We have also demonstrated TAU's use for mixed-mode parallelism with multi-threaded Java programs using the mpiJava  package. While mpiJava relies on the existence of native MPI libraries, its API is implemented as a Java wrapper package that uses C bindings for MPI routines. The integrated instrumentation for this scenario is portrayed in Figure 4.2. However, instrumentation of multi-threaded MPI programs poses some challenges for tracking inter-thread message communication events, especially in the case where threads are managed by a virtual machine. MPI is unaware of threads (Java threads or otherwise) and communicates solely on the basis of rank information. Each process (i.e., context) that participates in synchronization operations has a rank. However, all threads within the process share the same rank. For a message send operation, we can track the sender's thread by querying the underlying thread system and we can track the receiver's thread likewise. For the JVM, this requires TAU to call into JVMPI across the Java Native Interface (JNI) boundary.
Unfortunately, there still exists a problem with MPI communication between threads in that the sender doesn't know the receiver's thread id and vice versa. To accurately represent a message on a global timeline, we need to determine the precise node and thread on both sides of the communication, either from information in the trace file or from semantic analysis of the trace file. To avoid additional messages to exchange this information at runtime or to supplement messages with thread ids, matching sends and receives is best reserved to the post-mortem trace conversion phase. Trace conversion takes place after individual traces from each thread are merged. The merged trace is a time ordered sequence of events (such as sends, receives, routine transitions, etc.). Each event record has a timestamp, location information (node, thread) as well as event specific data (such as message size, and tags). When a send is encountered, we search for a corresponding receive operation by traversing towards the end of the trace file and matching the receiver's rank, message tag and message length. When a match is found, the receiver's thread id is obtained and a trace record containing the sender and receiver's node, thread ids, message length, and a message tag can be generated. The matching works in a similar fashion when we encounter a receive record, except that we traverse the trace file in the opposite direction, looking for the corresponding send event.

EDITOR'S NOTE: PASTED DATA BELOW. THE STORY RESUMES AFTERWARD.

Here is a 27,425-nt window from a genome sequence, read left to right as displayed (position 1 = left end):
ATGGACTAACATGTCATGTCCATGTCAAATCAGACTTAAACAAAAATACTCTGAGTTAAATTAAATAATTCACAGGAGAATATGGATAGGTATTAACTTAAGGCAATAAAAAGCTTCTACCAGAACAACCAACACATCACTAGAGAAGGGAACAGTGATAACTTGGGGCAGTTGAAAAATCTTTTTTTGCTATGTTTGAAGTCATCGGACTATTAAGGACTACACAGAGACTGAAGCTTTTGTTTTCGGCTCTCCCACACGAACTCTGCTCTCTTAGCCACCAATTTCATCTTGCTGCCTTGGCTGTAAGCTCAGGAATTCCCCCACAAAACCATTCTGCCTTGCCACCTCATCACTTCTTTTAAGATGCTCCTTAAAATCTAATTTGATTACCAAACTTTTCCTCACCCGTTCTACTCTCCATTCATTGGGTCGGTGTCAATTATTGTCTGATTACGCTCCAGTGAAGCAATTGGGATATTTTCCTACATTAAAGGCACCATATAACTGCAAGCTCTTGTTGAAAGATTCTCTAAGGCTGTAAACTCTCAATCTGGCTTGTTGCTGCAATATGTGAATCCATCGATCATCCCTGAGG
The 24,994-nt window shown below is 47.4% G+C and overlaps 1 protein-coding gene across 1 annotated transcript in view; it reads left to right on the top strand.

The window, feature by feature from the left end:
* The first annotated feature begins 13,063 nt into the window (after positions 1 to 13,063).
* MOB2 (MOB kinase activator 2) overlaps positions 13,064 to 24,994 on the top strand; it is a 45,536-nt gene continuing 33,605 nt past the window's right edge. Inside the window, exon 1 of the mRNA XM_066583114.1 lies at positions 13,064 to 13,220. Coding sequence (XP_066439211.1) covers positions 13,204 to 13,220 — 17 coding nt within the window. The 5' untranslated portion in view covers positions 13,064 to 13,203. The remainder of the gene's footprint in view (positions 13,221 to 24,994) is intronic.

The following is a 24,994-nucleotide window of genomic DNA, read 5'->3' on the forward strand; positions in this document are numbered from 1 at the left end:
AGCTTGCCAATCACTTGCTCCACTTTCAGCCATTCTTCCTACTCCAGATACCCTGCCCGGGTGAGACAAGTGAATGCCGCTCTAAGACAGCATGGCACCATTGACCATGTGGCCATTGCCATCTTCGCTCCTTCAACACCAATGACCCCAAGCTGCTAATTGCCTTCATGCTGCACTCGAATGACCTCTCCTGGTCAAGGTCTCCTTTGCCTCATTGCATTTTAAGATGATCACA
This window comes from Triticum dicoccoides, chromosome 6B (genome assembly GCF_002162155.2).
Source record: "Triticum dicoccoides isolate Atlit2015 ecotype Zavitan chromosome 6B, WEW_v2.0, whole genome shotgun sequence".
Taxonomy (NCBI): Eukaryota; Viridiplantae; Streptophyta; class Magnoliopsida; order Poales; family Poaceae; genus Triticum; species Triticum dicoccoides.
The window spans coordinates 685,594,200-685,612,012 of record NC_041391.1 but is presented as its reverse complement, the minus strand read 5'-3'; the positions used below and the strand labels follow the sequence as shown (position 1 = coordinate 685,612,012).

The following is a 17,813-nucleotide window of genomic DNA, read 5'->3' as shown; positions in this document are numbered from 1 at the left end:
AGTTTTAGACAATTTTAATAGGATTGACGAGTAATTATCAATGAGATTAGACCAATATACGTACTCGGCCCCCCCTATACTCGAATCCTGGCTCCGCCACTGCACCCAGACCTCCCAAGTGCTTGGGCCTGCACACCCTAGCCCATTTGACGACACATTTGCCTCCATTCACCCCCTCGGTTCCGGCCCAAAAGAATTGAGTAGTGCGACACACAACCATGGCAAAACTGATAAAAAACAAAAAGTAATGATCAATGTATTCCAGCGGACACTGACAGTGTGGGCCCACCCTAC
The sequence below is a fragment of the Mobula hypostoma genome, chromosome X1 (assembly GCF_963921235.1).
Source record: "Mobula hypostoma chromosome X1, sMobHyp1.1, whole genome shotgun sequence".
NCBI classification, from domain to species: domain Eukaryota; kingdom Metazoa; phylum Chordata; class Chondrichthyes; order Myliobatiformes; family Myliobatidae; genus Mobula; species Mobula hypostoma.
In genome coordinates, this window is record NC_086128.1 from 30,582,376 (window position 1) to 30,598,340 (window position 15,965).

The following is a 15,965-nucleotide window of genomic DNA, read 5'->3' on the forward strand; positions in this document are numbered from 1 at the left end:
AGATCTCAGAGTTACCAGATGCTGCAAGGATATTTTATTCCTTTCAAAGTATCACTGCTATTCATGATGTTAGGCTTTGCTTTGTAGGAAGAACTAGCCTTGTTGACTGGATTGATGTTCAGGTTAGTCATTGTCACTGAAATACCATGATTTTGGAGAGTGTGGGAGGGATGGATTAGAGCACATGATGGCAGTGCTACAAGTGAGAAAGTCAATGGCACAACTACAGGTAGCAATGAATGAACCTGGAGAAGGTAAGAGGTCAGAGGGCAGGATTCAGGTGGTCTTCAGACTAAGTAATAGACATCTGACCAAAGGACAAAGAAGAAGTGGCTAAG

In Figure 4.6 we see a performance trace of a mixed-mode Java/mpiJava application simulating the game of Life. A total of twenty-eight threads are executing across four nodes. The integrated events are seen as before, as well as the grouping of events. Our thread message matching algorithm was applied to correctly visualize the message pairing.
Figure: Mixed-mode Java / MPI execution profile of a game of life application